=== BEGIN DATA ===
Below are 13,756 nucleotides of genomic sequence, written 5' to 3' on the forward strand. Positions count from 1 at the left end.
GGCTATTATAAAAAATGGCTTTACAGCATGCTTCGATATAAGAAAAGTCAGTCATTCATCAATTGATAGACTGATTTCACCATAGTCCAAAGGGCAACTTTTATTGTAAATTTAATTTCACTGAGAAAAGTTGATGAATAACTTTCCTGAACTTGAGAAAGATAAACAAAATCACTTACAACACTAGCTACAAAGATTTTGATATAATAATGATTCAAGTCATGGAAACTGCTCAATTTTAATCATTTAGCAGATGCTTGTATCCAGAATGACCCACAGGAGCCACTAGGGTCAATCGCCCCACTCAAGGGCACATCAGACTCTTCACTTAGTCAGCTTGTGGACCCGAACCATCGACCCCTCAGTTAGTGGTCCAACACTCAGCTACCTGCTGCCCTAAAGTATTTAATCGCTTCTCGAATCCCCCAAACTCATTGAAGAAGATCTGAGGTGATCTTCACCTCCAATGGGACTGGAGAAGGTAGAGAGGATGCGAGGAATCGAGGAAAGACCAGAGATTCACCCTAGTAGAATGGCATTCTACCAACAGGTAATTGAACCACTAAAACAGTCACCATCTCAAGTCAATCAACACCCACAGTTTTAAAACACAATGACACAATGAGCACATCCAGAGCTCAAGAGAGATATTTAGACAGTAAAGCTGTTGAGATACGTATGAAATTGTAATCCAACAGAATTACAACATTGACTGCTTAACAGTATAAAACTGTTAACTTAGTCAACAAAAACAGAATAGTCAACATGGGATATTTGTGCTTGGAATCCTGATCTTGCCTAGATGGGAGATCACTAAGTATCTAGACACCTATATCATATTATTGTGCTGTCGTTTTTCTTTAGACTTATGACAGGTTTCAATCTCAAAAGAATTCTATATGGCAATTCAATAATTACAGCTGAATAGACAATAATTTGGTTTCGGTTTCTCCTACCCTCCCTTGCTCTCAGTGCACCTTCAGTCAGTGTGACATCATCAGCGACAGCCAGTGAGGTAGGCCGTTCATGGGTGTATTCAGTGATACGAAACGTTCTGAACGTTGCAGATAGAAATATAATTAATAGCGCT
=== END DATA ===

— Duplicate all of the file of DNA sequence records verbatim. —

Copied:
Below are 13,756 nucleotides of genomic sequence, written 5' to 3' on the forward strand. Positions count from 1 at the left end.
GGCTATTATAAAAAATGGCTTTACAGCATGCTTCGATATAAGAAAAGTCAGTCATTCATCAATTGATAGACTGATTTCACCATAGTCCAAAGGGCAACTTTTATTGTAAATTTAATTTCACTGAGAAAAGTTGATGAATAACTTTCCTGAACTTGAGAAAGATAAACAAAATCACTTACAACACTAGCTACAAAGATTTTGATATAATAATGATTCAAGTCATGGAAACTGCTCAATTTTAATCATTTAGCAGATGCTTGTATCCAGAATGACCCACAGGAGCCACTAGGGTCAATCGCCCCACTCAAGGGCACATCAGACTCTTCACTTAGTCAGCTTGTGGACCCGAACCATCGACCCCTCAGTTAGTGGTCCAACACTCAGCTACCTGCTGCCCTAAAGTATTTAATCGCTTCTCGAATCCCCCAAACTCATTGAAGAAGATCTGAGGTGATCTTCACCTCCAATGGGACTGGAGAAGGTAGAGAGGATGCGAGGAATCGAGGAAAGACCAGAGATTCACCCTAGTAGAATGGCATTCTACCAACAGGTAATTGAACCACTAAAACAGTCACCATCTCAAGTCAATCAACACCCACAGTTTTAAAACACAATGACACAATGAGCACATCCAGAGCTCAAGAGAGATATTTAGACAGTAAAGCTGTTGAGATACGTATGAAATTGTAATCCAACAGAATTACAACATTGACTGCTTAACAGTATAAAACTGTTAACTTAGTCAACAAAAACAGAATAGTCAACATGGGATATTTGTGCTTGGAATCCTGATCTTGCCTAGATGGGAGATCACTAAGTATCTAGACACCTATATCATATTATTGTGCTGTCGTTTTTCTTTAGACTTATGACAGGTTTCAATCTCAAAAGAATTCTATATGGCAATTCAATAATTACAGCTGAATAGACAATAATTTGGTTTCGGTTTCTCCTACCCTCCCTTGCTCTCAGTGCACCTTCAGTCAGTGTGACATCATCAGCGACAGCCAGTGAGGTAGGCCGTTCATGGGTGTATTCAGTGATACGAAACGTTCTGAACGTTGCAGATAGAAATATAATTAATAGCGCT